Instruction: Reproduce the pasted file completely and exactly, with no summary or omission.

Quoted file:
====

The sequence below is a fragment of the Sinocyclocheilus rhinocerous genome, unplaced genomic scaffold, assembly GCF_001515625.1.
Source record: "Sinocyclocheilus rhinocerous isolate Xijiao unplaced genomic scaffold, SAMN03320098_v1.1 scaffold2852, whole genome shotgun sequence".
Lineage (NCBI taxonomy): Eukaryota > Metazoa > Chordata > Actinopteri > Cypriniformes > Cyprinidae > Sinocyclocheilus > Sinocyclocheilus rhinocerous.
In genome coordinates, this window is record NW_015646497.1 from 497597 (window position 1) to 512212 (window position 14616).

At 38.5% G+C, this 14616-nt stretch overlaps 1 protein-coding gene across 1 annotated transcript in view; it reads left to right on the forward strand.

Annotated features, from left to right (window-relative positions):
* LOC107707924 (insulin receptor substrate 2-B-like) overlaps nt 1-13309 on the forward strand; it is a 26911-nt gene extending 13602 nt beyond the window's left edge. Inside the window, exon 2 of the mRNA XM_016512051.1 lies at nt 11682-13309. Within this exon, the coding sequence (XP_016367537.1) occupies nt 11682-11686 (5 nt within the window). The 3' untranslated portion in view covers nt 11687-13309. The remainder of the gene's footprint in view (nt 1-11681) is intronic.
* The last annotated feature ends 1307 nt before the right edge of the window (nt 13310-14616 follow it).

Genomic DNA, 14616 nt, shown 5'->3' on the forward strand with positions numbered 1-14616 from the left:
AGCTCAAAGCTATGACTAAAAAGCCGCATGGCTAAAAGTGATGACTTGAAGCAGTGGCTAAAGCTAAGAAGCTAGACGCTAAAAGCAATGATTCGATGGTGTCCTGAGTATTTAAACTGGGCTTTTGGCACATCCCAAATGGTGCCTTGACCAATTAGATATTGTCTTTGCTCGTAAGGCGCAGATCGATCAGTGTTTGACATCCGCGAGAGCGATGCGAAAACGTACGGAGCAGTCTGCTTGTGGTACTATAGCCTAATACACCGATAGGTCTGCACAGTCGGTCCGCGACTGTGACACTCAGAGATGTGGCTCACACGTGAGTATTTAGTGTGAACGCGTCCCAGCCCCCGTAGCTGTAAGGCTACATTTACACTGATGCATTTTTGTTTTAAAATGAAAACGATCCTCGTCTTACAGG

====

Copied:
The sequence below is a fragment of the Sinocyclocheilus rhinocerous genome, unplaced genomic scaffold, assembly GCF_001515625.1.
Source record: "Sinocyclocheilus rhinocerous isolate Xijiao unplaced genomic scaffold, SAMN03320098_v1.1 scaffold2852, whole genome shotgun sequence".
Lineage (NCBI taxonomy): Eukaryota > Metazoa > Chordata > Actinopteri > Cypriniformes > Cyprinidae > Sinocyclocheilus > Sinocyclocheilus rhinocerous.
In genome coordinates, this window is record NW_015646497.1 from 497597 (window position 1) to 512212 (window position 14616).

At 38.5% G+C, this 14616-nt stretch overlaps 1 protein-coding gene across 1 annotated transcript in view; it reads left to right on the forward strand.

Annotated features, from left to right (window-relative positions):
* LOC107707924 (insulin receptor substrate 2-B-like) overlaps nt 1-13309 on the forward strand; it is a 26911-nt gene extending 13602 nt beyond the window's left edge. Inside the window, exon 2 of the mRNA XM_016512051.1 lies at nt 11682-13309. Within this exon, the coding sequence (XP_016367537.1) occupies nt 11682-11686 (5 nt within the window). The 3' untranslated portion in view covers nt 11687-13309. The remainder of the gene's footprint in view (nt 1-11681) is intronic.
* The last annotated feature ends 1307 nt before the right edge of the window (nt 13310-14616 follow it).

Genomic DNA, 14616 nt, shown 5'->3' on the forward strand with positions numbered 1-14616 from the left:
AGCTCAAAGCTATGACTAAAAAGCCGCATGGCTAAAAGTGATGACTTGAAGCAGTGGCTAAAGCTAAGAAGCTAGACGCTAAAAGCAATGATTCGATGGTGTCCTGAGTATTTAAACTGGGCTTTTGGCACATCCCAAATGGTGCCTTGACCAATTAGATATTGTCTTTGCTCGTAAGGCGCAGATCGATCAGTGTTTGACATCCGCGAGAGCGATGCGAAAACGTACGGAGCAGTCTGCTTGTGGTACTATAGCCTAATACACCGATAGGTCTGCACAGTCGGTCCGCGACTGTGACACTCAGAGATGTGGCTCACACGTGAGTATTTAGTGTGAACGCGTCCCAGCCCCCGTAGCTGTAAGGCTACATTTACACTGATGCATTTTTGTTTTAAAATGAAAACGATCCTCGTCTTACAGG